Election of 1856 (Divine, 2007)

Robert A. Divine, et al., The American Story 3rd ed., vol. 1 (New York:  Pearson Education, Inc., 2007), 364-365.
The Republican nominating convention revealed the strictly sectional nature of the new party. Only a handful of the delegates from the slave states attended, and all of these were from the upper South. The platform called for liberation of Kansas from the slave power and for congressional prohibition of slavery in all territories. The nominee was John C. Frémont, explorer of the West and participant in the conquest of California during the Mexican-American War.  

The Democrats nominated James Buchanan of Pennsylvania, who had a long career in public service. Their platform endorsed popular sovereignty in the territories. The American party, a Know-Nothing remnant that survived mainly as the rallying point for anti-Democratic conservatives in the border states and parts of the South, chose ex-President Millard Fillmore as its standard-bearer and received the backing of those northern Whigs who hoped to revive the tradition of sectional compromise.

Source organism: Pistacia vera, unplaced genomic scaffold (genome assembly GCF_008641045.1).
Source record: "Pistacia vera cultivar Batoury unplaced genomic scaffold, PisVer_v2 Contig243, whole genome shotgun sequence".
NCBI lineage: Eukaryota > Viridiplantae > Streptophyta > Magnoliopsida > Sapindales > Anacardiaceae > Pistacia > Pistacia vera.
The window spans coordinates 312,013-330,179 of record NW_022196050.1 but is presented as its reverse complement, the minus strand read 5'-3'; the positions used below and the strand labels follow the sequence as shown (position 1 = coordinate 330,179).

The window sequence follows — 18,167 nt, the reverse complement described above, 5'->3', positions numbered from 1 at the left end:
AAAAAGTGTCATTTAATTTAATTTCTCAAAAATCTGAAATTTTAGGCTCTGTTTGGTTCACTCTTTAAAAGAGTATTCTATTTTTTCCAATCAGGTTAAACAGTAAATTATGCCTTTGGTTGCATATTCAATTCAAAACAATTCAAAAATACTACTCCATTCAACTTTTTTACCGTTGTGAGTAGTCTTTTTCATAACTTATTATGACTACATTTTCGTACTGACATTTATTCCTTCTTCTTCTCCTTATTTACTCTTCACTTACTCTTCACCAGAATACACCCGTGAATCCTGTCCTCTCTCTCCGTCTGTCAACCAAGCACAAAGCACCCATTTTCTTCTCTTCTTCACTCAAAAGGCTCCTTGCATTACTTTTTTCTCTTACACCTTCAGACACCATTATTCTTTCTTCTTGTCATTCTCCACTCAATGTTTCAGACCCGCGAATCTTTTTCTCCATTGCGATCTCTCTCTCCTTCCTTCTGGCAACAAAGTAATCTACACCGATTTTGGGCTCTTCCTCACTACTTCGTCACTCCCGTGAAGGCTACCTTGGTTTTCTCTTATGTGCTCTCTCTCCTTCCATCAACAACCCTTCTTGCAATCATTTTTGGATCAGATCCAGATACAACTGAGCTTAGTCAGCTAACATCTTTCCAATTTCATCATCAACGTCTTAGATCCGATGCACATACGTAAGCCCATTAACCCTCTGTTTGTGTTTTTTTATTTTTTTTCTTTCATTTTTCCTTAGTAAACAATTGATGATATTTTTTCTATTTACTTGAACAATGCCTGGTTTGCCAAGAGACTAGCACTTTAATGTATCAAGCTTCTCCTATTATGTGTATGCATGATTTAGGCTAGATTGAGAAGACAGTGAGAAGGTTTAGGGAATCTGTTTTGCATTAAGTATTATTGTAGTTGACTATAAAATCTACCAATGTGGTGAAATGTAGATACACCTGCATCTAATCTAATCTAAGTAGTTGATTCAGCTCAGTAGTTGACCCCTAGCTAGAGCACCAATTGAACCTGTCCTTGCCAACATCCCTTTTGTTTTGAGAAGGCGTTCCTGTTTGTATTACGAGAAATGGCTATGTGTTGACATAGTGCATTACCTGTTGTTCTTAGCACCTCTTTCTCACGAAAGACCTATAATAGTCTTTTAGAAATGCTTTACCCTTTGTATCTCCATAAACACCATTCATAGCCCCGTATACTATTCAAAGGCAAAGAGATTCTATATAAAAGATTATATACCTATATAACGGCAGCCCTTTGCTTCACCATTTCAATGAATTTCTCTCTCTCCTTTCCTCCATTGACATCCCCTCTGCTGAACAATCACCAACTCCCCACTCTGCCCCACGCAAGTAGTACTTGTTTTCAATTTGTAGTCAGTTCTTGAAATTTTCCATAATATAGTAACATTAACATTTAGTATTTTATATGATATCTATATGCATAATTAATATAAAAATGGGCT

The election was really two separate races – one in the North, where the main contest was between Frémont and Buchanan, and the other in the South, which pitted Fillmore against Buchanan, and the other in the South, which pitted Fillmore against Buchanan. With strong southern support and narrow victories in four crucial northern states – Pennsylvania, New Jersey, Indiana, and Illinois – Buchanan won the election. But the Republicans did remarkably well for a party that was scarcely more than a year old. Frémont won eleven of the sixteen free states, sweeping the upper North with substantial majorities and winning a larger proportion of the northern popular vote than either of his opponents.
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